How Stanford Medicine ramped up in the spring of 2020 to cope with a coming global pandemic and learned how to brace for the next wave of COVID-19 patients.
Author: Krista Conger
Post-surgical abdominal adhesions: A potential cause and possible treatment
Abdominal adhesions frequently occur after abdominal surgery. Stanford researchers prevented their formation in mice by blocking a molecular pathway.
An ancient virus might have made our hearts bigger
A Stanford-led study finds that remnants of an ancient viral infection may be the reason humans and other primates evolved to have larger hearts and bodies.
Cell ‘GPS’ provides real-time look at a single cell’s journey through the body
Stanford scientists have devised a way to use positron emission tomography to watch the movement of a single cell injected into a lab mouse in real time.
How to get young kids to wear a mask during the COVID-19 pandemic
Stanford experts provide tips for helping young children learn to wear a cloth mask to help prevent the spread of COVID-19.
Will self-sampling transform COVID-19 testing?
Sampling one's own lower nasal passages for COVID-19 virus is as efficient as swabs that sample deep in the nasal cavity, Stanford study finds.
New evidence suggests early metastasis is common in lung and breast cancers
In breast and lung cancer patients with metastatic disease, seeds of metastasis were often planted before the primary tumor was diagnosed, a study finds.
Stanford biochemist works with gamers to develop COVID-19 vaccine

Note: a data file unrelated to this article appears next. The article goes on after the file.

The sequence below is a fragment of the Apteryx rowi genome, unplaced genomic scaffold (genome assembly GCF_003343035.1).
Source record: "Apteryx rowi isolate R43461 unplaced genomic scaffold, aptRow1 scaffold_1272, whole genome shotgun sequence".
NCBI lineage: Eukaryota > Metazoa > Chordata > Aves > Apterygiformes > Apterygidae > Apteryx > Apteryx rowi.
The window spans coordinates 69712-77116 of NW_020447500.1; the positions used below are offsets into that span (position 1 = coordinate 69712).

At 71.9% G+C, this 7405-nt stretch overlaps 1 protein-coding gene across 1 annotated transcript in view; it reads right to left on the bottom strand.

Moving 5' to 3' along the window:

A NOVA special featured Rhiju Das and the OpenVaccine project, in which gamers help scientists find an RNA molecule configuration for a COVID-19 vaccine.
Analyzing patients’ tumors, from the inside out
The experts on Stanford Medicine's molecular tumor board brainstorm new ways to attack individual patients' tumors at the genetic level.
One in five people with COVID-19 are also co-infected with other viruses or bacteria
Co-infection with SARS-CoV-2 and other respiratory pathogens is more common than previously expected, according to a Stanford study.
Can a blood test pinpoint lung cancers in high-risk people?
Stanford researchers are working on a test to identify early-stage lung cancer by detecting tumor-specific mutations in bits of DNA in the bloodstream.
The final frontier? Studying stem cells on the International Space Station
Stanford researchers study stem-cell-derived human heart muscle cells on the International Space Station to learn effects of microgravity.
RNA, in a circle, without a label, can rev immune system, new research suggests
Mammalian cells use a label to distinguish self from non-self circular RNA molecules. Foreign molecules can trigger anti-cancer immune responses.
“Addicted to fat” — cancer cells need a steady supply to grow
The Myc oncogene helps cancer cells stockpile the fat, or lipids, necessary for rapid growth. Blocking this activity causes human tumors in mice to shrink.
Fighting skin cancer with Facebook, YouTube and…rap?
Stanford researcher Eleni Linos turned to social media to see if it was a more effective way to spread information about skin cancer and tanning to youth.
Microbes pepper our tissues with mysterious tiny proteins likely to affect health
The bacteria in our gut make tiny, previously unidentified proteins that could shed light on human health and advance drug development.